Take a break for family fun this fall with an adventure through a corn maze or a hunt for the perfect pumpkin. Back Home on the Farm is a working farm in Harrisonburg, VA. The pumpkin patch, corn maze, cow train, and carousel are always a hit. There are many free activities for the kids, including photo props (like a LOVEwork), barnyard minigolf, climbing walls, and more. Old McDonald’s Pumpkin Patch and Corn Maze in Inwood, WV has giant slides, TWO five-acre corn mazes, hiking trails, a playground, and much more. Mulberry Hills Farm in Mount Crawford, VA offers a selection of pre-picked pumpkins or you can scour the field for your own. Be sure to take photos at the photo-op spots as well as pet the farm animals. Look for their LOVEwork, too! The Pumpkin Patch at Hill High Farm in Winchester, VA is a full-day delight with hayrides, a corn maze, and more free fun for the kiddos, too. Venture out to the pumpkin patch to choose your very own to take home. Orr’s Pumpkin Patch in Martinsburg, WV is a great place for the kids to not only choose their own pumpkin but to also see Spookley the Square Pumpkin, a beloved character from children’s books in which Spookley is shunned by the typical round pumpkins due to his shape. Orr’s Farm Market embraces Spookley the Square Pumpkin as part of National Bullying Prevention Month (October). Spookley will be incorporated throughout the month with a Spookley-Themed Pumpkin Patch, special storybook times, and even a smaller Spookley maze for little ones. Whichever way you go with your Halloween and October adventures, we hope you have a great time and make fantastic memories. Header Image Courtesy Back Home on the Farm.

Car

Air

Train

Meetings & Travel Trade

Weddings

Deals & Specials

Press Room

Film Industry

Contact Us

International Visitors

Halloween is a time when imaginations run wild. There are ghost tours to join, pumpkins to pick, haunted houses to scream through, and tall tales aplenty. The Shenandoah Valley is ripe for all the above plus fall family fun if you know where to look.

Ghost Tours

Who doesn’t love a good-natured fright near Halloween? Take a walking tour through some of the Shenandoah Valley’s towns to hear the shadier bits of history … the parts that will make the hair on the back of your neck stand up. Haunting Tales: Lexington’s Ghost Tour is led by artist and entertainer Mark Cline most nights. Costumed and carrying a lantern, Cline meanders through downtown Lexington telling historic tales. Lexington, VA was established in 1778 and is the final resting place of two Virginia governors, two Confederate generals, and many soldiers. The stories practically jump out of the bricks in Lexington, so check those out, too. Ghosts of Staunton, VA offers a variety of spooky tours. Choose from Staunton’s Haunted History, Dark Tales and Haunts of the Queen City, Haunted American Hotel, Haunted Depot, or a special Halloween Haunted Depot Spirit Box Tour. With this many options, you may want to line up more than one outing. Haunted History Ghost Tours of Old Town Winchester, VA is available October 29 and 30 at 6 p.m. The tours will highlight “the mysterious history of Winchester” as you learn about the “restless spirits from the Colonial and Civil War eras.” Indeed, the Shenandoah Valley is a treasure trove of ghost stories. If you’re not into blood-thirsty “zombies” on parade, you’ll want to avoid the 9th Annual Front Royal Zombie Walk. They’ll ramble out of Bing Crosby Stadium in Front Royal, VA at 6 p.m. on October 23 to make their way to the Virginia Beer Museum. Thankfully, it’s just a fundraiser for the Humane Society of Warren County and there will be not-so-scary fun, food, and live music to close out the event. Whew.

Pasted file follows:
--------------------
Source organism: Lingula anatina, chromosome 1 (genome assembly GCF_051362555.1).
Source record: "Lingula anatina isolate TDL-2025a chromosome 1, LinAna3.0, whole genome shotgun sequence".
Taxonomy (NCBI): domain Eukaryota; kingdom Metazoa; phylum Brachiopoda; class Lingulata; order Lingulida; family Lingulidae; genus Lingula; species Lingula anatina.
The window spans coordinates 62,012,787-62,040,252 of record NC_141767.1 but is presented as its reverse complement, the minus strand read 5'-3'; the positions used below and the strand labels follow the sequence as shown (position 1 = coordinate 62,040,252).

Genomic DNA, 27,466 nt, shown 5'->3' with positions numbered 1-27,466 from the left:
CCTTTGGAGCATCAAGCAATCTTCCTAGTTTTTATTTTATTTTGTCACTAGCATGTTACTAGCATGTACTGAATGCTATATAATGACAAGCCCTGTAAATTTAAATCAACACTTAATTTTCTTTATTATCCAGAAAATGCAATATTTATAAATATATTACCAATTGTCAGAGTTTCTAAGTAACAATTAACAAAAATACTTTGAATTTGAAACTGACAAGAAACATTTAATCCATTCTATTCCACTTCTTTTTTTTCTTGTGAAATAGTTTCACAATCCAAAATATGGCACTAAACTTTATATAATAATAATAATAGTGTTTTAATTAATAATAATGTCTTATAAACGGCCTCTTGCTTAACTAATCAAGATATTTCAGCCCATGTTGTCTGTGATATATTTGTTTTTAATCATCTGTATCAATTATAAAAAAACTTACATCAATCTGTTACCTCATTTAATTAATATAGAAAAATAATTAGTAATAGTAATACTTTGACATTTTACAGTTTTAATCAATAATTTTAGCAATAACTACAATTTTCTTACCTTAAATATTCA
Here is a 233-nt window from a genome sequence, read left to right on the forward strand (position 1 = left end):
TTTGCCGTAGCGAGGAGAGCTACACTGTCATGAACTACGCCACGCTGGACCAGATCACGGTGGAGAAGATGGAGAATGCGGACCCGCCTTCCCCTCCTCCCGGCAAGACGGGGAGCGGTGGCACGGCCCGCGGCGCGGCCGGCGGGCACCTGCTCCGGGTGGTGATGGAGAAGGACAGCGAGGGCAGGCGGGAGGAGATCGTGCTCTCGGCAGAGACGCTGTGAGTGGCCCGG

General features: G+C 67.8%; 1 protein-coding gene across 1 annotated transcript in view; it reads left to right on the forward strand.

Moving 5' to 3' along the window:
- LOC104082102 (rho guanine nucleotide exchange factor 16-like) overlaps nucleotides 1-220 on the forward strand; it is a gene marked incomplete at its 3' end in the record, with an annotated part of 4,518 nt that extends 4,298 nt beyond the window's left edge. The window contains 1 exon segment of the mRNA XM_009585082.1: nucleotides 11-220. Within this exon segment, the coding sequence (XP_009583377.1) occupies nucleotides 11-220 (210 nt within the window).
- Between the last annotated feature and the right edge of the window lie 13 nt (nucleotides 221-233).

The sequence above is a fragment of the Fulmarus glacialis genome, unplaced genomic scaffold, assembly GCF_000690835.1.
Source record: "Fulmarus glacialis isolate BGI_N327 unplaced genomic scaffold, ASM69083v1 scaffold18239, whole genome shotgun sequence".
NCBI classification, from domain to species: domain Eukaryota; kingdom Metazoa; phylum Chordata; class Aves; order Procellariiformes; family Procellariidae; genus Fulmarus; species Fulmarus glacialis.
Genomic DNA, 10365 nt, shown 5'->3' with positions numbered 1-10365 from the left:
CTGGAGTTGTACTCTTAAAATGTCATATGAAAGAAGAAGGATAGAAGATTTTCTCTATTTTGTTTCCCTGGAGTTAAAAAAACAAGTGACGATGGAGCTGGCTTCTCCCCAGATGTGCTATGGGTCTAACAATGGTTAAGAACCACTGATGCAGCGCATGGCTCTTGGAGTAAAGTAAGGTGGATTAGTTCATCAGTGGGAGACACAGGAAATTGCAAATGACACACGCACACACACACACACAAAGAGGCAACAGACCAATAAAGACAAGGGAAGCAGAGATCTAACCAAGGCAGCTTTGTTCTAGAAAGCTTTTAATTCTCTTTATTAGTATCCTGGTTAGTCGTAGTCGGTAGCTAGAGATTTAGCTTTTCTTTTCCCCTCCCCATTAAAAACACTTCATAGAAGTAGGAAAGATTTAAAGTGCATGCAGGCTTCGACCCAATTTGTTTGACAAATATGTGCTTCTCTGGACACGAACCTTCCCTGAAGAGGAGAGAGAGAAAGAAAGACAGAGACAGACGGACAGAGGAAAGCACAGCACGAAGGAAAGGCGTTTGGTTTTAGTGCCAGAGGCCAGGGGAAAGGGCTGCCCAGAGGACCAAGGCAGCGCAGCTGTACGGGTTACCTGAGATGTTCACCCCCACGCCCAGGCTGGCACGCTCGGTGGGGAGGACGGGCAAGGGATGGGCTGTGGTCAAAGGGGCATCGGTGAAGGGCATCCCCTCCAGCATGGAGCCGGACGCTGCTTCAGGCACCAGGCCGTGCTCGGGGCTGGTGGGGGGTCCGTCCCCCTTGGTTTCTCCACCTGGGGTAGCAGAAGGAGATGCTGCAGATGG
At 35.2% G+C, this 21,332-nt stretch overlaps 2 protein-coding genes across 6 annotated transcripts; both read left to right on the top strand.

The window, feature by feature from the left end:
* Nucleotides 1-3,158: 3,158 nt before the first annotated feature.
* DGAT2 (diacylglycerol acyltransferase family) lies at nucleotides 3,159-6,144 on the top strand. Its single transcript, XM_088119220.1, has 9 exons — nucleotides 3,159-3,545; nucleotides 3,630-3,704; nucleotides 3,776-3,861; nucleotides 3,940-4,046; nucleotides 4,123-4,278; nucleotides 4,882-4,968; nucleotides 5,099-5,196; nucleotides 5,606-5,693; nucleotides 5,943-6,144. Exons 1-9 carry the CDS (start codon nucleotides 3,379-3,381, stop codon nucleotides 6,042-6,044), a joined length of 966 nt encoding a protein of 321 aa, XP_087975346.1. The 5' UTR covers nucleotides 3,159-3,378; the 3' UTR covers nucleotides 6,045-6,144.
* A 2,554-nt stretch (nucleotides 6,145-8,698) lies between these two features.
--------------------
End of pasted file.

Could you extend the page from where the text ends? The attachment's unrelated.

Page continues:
Haunted Houses

Entirely indoors, American Fright Night at Shenandoah Caverns in Quicksburg, VA is the Shenandoah Valley’s largest haunted house at 40,000 square feet. Wind your way through American Celebration on Parade in a totally different way: in the dark, with the creep factor turned up to 100. DarkWood Manor is one of the Valley’s best haunted house attractions, and you’ll find it in downtown Luray, VA. Each year offers a different storyline and new characters. This attraction is not advised for children under the age of 10 or those with certain medical conditions. Be sure to read the warning and disclaimer before planning your trip.

Buried Treasure

What does buried treasure have to do with Halloween? Plenty. Ghosts protect their treasure, right? Let’s find some in the Shenandoah Valley. Beale’s Gold | Bedford, VA In Bedford, immense amounts of gold and silver have been rumored to exist. It’s said that Thomas Beale discovered a mine out west in the 1800s and brought as much as he could carry to Virginia. Amateur and professional treasure hunters have sought the buried treasure with no luck, but we think a pint of Beale’s Gold Helles Lager may be the gold you’re really searching for. It’s known location is Beale’s Beer; enjoy! Treasure of Signal Knob | Strasburg, VA Is there gold and silver buried on Signal Knob near Fort Valley? Legend says there is, pointing to Lord William Powell as the burier or such treasure. Stories vary as to where the goods originated – some say he robbed a stagecoach while others suggest the precious metals were discovered with the help of Native Americans in the area. Some even suggest Powell was a counterfeiter and perhaps the gold and silver weren’t real or pure anyway. Hike the Loop Trail

Corn Mazes & Pumpkin Patches

Take a break for family fun this fall with an adventure through a corn maze or a hunt for the perfect pumpkin. Back Home on the Farm is a working farm in Harrisonburg, VA. The pumpkin patch, corn maze, cow train, and carousel are always a hit. There are many free activities for the kids, including photo props (like a LOVEwork), barnyard minigolf, climbing walls, and more. Old McDonald’s Pumpkin Patch and Corn Maze in Inwood, WV has giant slides, TWO five-acre corn mazes, hiking trails, a playground, and much more. Mulberry Hills Farm in Mount Crawford, VA offers a selection of pre-picked pumpkins or you can scour the field for your own. Be sure to take photos at the photo-op spots as well as pet the farm animals. Look for their LOVEwork, too! The Pumpkin Patch at Hill High Farm in Winchester, VA is a full-day delight with hayrides, a corn maze, and more free fun for the kiddos, too. Venture out to the pumpkin patch to choose your very own to take home. Orr’s Pumpkin Patch in Martinsburg, WV is a great place for the kids to not only choose their own pumpkin but to also see Spookley the Square Pumpkin, a beloved character from children’s books in which Spookley is shunned by the typical round pumpkins due to his shape. Orr’s Farm Market embraces Spookley the Square Pumpkin as part of National Bullying Prevention Month (October). Spookley will be incorporated throughout the month with a Spookley-Themed Pumpkin Patch, special storybook times, and even a smaller Spookley maze for little ones. Whichever way you go with your Halloween and October adventures, we hope you have a great time and make fantastic memories. Header Image Courtesy Back Home on the Farm.
X